The Muttahida Deeni Mahaz, an umbrella grouping of several religious parties, could not secure any seat in the lower house. The 87 candidates fielded by the bloc, however, won 359,589 votes.

The Pakhtunkhwa Milli Awami Party (PkMAP) won three seats in the National Assembly, fetching 211,989 votes. The party had fielded 30 candidates.

Sheikh Rashid Ahmed’s Awami Muslim League Pakistan fielded 16 candidates and could win only one seat from Rawalpindi. It bagged 93,051 votes. The party with the lowest votes was Pakistan Awami Inqalab with a lone candidate receiving seven votes.

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Nawaz Sharif addresses a convention on Monday. PHOTO

Nawaz Sharif addresses a convention on Monday. PHOTO

LAHORE: Pakistan Muslim League-Nawaz (PML-N) chief Nawaz Sharif in his pre-parliamentary address in Lahore on Monday said that if there was an option to talk to the Taliban with the hope of making the country peaceful, they should take it. 

“We have never bad-mouthed anyone in our election campaign,” Sharif said in a slight to his opponents, Express News reported. “We accepted everyone’s mandate.”

“We will help the provincial governments in whatever way, but then there should be an end to the ongoing violence,” the prime minister-elect said.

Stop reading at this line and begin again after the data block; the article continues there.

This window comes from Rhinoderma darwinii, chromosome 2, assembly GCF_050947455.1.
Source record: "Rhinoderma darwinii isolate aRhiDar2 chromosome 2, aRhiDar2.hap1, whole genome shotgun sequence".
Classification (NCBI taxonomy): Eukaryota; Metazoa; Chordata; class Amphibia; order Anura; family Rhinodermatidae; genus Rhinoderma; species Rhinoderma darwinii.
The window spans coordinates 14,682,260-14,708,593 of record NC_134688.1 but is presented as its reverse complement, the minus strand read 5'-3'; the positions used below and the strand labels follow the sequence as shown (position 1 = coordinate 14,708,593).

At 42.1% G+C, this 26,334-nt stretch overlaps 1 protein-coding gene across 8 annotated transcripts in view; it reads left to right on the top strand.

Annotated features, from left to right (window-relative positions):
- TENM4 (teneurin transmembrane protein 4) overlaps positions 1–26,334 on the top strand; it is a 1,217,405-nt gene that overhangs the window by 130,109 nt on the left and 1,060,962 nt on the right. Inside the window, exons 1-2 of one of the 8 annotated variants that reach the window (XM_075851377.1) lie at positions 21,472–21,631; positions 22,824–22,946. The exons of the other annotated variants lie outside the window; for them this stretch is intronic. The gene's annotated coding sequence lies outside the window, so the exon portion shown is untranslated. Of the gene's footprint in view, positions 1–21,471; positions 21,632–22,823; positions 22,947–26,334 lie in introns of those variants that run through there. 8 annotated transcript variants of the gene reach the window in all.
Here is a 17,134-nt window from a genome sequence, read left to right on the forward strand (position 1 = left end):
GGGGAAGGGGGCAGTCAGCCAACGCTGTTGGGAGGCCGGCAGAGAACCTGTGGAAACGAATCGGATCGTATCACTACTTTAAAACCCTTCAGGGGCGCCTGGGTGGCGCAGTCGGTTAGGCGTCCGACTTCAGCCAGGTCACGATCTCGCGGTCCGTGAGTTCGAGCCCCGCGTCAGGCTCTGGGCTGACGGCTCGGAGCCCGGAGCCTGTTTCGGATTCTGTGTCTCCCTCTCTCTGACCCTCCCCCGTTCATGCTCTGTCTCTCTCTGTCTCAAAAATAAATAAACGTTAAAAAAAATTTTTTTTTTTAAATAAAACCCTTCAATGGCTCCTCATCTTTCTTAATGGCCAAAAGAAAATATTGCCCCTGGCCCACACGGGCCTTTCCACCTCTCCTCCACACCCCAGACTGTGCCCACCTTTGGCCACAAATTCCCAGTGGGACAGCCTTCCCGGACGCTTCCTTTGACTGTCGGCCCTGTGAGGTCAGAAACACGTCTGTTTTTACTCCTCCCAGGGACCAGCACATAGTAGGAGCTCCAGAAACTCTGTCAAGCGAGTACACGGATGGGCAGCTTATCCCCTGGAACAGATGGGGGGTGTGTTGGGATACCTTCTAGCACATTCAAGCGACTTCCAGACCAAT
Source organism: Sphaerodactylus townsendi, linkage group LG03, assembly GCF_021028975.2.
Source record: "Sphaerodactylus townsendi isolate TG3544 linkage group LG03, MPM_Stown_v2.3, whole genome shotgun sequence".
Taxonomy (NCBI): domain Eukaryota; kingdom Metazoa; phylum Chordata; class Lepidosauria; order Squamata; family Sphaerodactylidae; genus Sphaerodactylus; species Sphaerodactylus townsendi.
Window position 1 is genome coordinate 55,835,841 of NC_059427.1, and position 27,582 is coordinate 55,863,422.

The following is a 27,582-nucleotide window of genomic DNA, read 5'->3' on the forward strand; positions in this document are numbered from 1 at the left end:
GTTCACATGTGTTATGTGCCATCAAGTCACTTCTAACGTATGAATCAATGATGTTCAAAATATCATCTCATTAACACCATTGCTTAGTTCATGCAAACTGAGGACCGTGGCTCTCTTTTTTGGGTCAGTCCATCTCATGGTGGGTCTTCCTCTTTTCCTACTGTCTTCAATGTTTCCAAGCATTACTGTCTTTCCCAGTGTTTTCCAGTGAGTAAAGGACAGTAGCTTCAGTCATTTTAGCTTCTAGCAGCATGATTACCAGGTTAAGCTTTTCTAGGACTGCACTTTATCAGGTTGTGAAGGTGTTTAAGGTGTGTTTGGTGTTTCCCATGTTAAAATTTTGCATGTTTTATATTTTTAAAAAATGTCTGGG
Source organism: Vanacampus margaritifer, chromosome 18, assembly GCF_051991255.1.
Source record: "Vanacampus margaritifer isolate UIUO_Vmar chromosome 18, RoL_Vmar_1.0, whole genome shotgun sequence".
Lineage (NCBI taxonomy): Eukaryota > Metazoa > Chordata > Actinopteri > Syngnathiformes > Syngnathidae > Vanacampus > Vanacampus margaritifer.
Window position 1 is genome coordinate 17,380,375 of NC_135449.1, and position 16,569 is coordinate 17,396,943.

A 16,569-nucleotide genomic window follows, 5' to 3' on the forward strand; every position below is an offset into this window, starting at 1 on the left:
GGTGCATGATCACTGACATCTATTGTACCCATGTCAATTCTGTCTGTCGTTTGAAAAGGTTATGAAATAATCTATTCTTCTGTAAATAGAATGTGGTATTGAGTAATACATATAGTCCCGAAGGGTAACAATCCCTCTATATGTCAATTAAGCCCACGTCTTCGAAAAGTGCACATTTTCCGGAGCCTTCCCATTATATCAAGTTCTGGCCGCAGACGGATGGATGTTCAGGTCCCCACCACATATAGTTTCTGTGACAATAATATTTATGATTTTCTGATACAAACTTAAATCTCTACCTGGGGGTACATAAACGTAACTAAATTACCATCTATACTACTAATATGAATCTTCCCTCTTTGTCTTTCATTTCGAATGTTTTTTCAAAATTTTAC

Nawaz said holding negotiations is the only way to effectively solve problems.

“We have lost several lives, our economy is deteriorating… If Taliban offers us an option to have dialogue, we should take it seriously. Why can’t we talk to the Taliban to make our country peaceful?”

Working on common agenda

He said that affairs of the country should be given precedence over politics.

“All political parties need to work on one common agenda for the betterment of the country and this is what I reiterated when I went to Shaukat Khanum Hospital (to visit Imran Khan),” he added.

PML-N won the highest number of National Assembly seats in the general elections that took place in the country on May 11, establishing a simple majority in the centre. Pakistan Tehreek-i-Insaf (PTI) who won in Khyber-Pakhtunkhwa in the elections has formed its own government in the province.

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ASIF ALI ZARDARI

NAWAZ SHARIF

IMRAN KHAN

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Capitalism’s Achilles Heel:Dirty Money and How to Renew the Free-Market System
 
Exposing The Massive Corruption of Benazir, Zardari, Nawaz Sharif, and Military By Raymond B. Baker